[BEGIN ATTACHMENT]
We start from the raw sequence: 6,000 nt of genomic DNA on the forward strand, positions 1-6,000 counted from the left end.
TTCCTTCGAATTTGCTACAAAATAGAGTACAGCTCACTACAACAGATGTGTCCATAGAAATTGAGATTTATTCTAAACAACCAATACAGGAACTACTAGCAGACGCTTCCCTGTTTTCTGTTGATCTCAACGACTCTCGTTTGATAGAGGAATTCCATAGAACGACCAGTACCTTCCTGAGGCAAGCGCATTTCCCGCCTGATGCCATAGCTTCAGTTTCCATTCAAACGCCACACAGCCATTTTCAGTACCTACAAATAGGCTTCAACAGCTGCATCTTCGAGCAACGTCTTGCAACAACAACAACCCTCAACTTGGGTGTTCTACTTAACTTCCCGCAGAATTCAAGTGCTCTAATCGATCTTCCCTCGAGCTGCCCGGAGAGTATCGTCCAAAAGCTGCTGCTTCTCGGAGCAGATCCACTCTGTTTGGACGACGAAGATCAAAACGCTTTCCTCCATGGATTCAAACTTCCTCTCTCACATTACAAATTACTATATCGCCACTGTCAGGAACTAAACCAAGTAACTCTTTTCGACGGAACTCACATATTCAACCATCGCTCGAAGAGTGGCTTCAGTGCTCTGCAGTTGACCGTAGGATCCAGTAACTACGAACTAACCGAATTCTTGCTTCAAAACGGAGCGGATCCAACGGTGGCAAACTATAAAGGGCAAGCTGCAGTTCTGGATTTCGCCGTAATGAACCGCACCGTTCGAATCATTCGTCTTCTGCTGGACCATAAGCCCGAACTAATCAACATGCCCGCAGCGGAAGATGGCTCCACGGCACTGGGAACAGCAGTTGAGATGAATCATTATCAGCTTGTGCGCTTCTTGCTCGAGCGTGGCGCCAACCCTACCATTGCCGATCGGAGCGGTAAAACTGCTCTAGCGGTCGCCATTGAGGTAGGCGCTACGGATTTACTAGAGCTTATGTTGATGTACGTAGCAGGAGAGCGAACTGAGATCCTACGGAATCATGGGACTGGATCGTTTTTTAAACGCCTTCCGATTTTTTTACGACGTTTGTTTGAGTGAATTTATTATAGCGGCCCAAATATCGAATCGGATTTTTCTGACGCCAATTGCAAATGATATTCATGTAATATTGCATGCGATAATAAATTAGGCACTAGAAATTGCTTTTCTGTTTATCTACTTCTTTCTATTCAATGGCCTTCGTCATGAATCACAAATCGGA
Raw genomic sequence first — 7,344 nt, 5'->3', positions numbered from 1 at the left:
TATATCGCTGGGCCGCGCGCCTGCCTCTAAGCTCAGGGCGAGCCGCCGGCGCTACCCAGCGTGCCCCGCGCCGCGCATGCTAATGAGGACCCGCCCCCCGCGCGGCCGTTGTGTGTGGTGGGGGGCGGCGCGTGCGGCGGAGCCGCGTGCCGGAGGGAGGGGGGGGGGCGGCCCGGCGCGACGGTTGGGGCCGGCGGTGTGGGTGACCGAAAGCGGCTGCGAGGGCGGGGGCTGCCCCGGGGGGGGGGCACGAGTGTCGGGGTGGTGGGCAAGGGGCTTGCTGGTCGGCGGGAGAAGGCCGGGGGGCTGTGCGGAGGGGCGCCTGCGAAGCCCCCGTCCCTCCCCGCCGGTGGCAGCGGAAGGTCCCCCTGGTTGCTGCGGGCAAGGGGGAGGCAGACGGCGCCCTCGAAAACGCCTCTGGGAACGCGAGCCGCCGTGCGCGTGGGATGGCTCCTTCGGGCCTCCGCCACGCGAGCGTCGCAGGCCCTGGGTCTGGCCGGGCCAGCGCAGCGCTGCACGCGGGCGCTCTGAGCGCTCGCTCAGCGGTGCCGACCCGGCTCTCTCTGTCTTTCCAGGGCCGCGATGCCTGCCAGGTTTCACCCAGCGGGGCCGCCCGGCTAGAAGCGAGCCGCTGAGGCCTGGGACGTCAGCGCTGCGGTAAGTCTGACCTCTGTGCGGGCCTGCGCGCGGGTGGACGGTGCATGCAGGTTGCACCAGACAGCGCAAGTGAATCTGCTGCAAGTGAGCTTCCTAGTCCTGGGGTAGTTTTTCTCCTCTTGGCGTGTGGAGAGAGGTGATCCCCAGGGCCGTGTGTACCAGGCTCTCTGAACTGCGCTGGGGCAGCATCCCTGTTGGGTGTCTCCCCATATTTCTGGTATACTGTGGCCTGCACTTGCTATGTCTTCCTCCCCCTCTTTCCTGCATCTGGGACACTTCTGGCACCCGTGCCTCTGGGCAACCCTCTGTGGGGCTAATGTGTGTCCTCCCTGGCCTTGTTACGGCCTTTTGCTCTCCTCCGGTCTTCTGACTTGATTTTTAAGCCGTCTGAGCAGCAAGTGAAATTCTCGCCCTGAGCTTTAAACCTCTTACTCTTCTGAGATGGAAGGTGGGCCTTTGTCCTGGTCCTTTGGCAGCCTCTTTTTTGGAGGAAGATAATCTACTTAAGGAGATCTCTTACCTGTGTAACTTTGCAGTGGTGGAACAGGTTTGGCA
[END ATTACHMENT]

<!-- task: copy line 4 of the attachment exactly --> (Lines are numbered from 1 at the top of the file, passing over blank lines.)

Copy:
TATATCGCTGGGCCGCGCGCCTGCCTCTAAGCTCAGGGCGAGCCGCCGGCGCTACCCAGCGTGCCCCGCGCCGCGCATGCTAATGAGGACCCGCCCCCCGCGCGGCCGTTGTGTGTGGTGGGGGGCGGCGCGTGCGGCGGAGCCGCGTGCCGGAGGGAGGGGGGGGGGCGGCCCGGCGCGACGGTTGGGGCCGGCGGTGTGGGTGACCGAAAGCGGCTGCGAGGGCGGGGGCTGCCCCGGGGGGGGGGCACGAGTGTCGGGGTGGTGGGCAAGGGGCTTGCTGGTCGGCGGGAGAAGGCCGGGGGGCTGTGCGGAGGGGCGCCTGCGAAGCCCCCGTCCCTCCCCGCCGGTGGCAGCGGAAGGTCCCCCTGGTTGCTGCGGGCAAGGGGGAGGCAGACGGCGCCCTCGAAAACGCCTCTGGGAACGCGAGCCGCCGTGCGCGTGGGATGGCTCCTTCGGGCCTCCGCCACGCGAGCGTCGCAGGCCCTGGGTCTGGCCGGGCCAGCGCAGCGCTGCACGCGGGCGCTCTGAGCGCTCGCTCAGCGGTGCCGACCCGGCTCTCTCTGTCTTTCCAGGGCCGCGATGCCTGCCAGGTTTCACCCAGCGGGGCCGCCCGGCTAGAAGCGAGCCGCTGAGGCCTGGGACGTCAGCGCTGCGGTAAGTCTGACCTCTGTGCGGGCCTGCGCGCGGGTGGACGGTGCATGCAGGTTGCACCAGACAGCGCAAGTGAATCTGCTGCAAGTGAGCTTCCTAGTCCTGGGGTAGTTTTTCTCCTCTTGGCGTGTGGAGAGAGGTGATCCCCAGGGCCGTGTGTACCAGGCTCTCTGAACTGCGCTGGGGCAGCATCCCTGTTGGGTGTCTCCCCATATTTCTGGTATACTGTGGCCTGCACTTGCTATGTCTTCCTCCCCCTCTTTCCTGCATCTGGGACACTTCTGGCACCCGTGCCTCTGGGCAACCCTCTGTGGGGCTAATGTGTGTCCTCCCTGGCCTTGTTACGGCCTTTTGCTCTCCTCCGGTCTTCTGACTTGATTTTTAAGCCGTCTGAGCAGCAAGTGAAATTCTCGCCCTGAGCTTTAAACCTCTTACTCTTCTGAGATGGAAGGTGGGCCTTTGTCCTGGTCCTTTGGCAGCCTCTTTTTTGGAGGAAGATAATCTACTTAAGGAGATCTCTTACCTGTGTAACTTTGCAGTGGTGGAACAGGTTTGGCA